This comes out particularly when Affleck/Mendes outlines the far-fetched jump-the-shark scenario for the exfil, and one of the group in hiding (there is one in every bunch) whines obstreperously.  Affleck doesn’t pull rank or macho him out;  he remains expressionless and silent, for the very good reason that the man’s housemates, with whom he has served long weeks of virtual captivity, go back much farther and deeper with him.  Well aware that the holdout is endangering their lives, they remonstrate with him, successfully.

Both the op and its artistic depiction could almost be described as under-the-radar;  but the film does allow itself some fun.  Not, to be sure, in the hostage scenes, which would have been in poor taste, but in Hollywood.  Here John Goodman and Alan Arkin romp to their heart’s content -- and to ours -- turning in memorable splendid performances.

*     *     *
~ Commercial break -- mini-movie ~
We now return you to your regularly scheduled essay.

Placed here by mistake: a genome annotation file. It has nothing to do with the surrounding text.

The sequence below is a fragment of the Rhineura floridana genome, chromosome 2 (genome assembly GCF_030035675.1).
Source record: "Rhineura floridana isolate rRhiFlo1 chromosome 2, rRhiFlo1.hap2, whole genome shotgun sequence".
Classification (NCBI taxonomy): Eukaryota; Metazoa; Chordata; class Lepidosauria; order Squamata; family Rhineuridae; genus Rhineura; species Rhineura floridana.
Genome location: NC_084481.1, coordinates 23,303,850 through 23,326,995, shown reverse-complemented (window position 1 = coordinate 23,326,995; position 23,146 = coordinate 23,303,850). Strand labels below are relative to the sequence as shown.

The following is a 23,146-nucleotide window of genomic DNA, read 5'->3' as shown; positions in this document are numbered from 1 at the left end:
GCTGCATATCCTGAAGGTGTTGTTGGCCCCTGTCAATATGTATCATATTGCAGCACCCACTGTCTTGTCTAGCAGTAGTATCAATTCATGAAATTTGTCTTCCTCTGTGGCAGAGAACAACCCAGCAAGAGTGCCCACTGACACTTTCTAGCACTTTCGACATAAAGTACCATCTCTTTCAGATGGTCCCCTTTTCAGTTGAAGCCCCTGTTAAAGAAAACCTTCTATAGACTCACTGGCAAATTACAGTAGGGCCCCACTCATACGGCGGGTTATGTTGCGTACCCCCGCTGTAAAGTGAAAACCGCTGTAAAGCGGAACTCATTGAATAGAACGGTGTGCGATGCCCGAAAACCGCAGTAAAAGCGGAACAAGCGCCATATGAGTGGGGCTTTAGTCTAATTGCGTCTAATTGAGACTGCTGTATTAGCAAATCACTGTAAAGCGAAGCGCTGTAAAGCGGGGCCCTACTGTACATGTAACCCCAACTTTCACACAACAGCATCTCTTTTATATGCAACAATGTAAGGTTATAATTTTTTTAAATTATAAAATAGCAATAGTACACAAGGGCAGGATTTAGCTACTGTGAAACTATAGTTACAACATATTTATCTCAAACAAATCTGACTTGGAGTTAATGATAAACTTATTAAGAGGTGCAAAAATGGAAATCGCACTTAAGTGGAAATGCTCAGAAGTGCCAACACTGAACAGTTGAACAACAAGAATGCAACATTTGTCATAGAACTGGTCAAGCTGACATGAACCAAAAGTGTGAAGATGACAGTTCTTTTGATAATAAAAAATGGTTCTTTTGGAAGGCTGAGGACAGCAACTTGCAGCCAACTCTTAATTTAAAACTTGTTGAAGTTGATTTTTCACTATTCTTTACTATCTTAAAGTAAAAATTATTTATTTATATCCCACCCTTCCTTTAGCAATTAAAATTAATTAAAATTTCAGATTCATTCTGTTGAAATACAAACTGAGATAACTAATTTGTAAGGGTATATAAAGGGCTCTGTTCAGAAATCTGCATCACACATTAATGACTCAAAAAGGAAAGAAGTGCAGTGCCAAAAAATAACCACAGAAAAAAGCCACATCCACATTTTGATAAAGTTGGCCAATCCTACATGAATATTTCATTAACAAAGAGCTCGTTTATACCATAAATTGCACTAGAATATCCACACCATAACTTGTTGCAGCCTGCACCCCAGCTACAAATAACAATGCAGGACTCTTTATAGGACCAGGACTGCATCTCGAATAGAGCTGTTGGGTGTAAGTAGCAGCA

*     *     *
[Update, 18 Feb 2013]  In Iran --  Crits Nix Tricks Pix:

Update 31 July 2014] We noted above that Reagan received undue credulous-public credit for the release of the Tehran hostages, and that he used his own Presidency for disgraceful truckling to Iran.  It turns out there may be more to the story, of a particularly ominous kind.
I’m reading the new biography of Robert Ames -- The Good Spy by Kai Bird (2014).   We reach the time after the Shah of Iran had been overthrown, and Khomeini was in power,  but the U.S. embassy had not yet been attacked.  What should be done about the ex-Shah?
The author introduces this chapter with an unvarnished quote from President Jimmy Carter (we ourselves -- since this is a family site -- shall varnish it slightly, to the extent of replacing a vowel with an asterisk):   “F*ck the Shah.  I am not going to welcome him here when he has other places to go where he’ll be safe.”  This was no more than prudent, in accord with national security.   Yet “Carter had been hounded for months by a lobbying campaign, code-named ‘Project Alpha’, personally financed by David Rockefeller” (p. 228);  Rosalynn Carter’s diary states “Kissinger, David Rockefeller, Howard Baker, John McCloy, Gerald Ford -- all are after Jimmy to bring the shah to the United States.”  Alas, Carter eventually bent to the relentless pressure, and on 22 October 1979, the shah arrived in New York. 
Two weeks later, our embassy in Tehran was taken over, and the hostages seized, in what became the defining tragedy of the Carter administration, and  a convenient preparation for Ronald Reagan to take over the Presidency.  In other words -- there might never have been an Iranian hostage crisis, but for behind-the-scenes Republican meddling.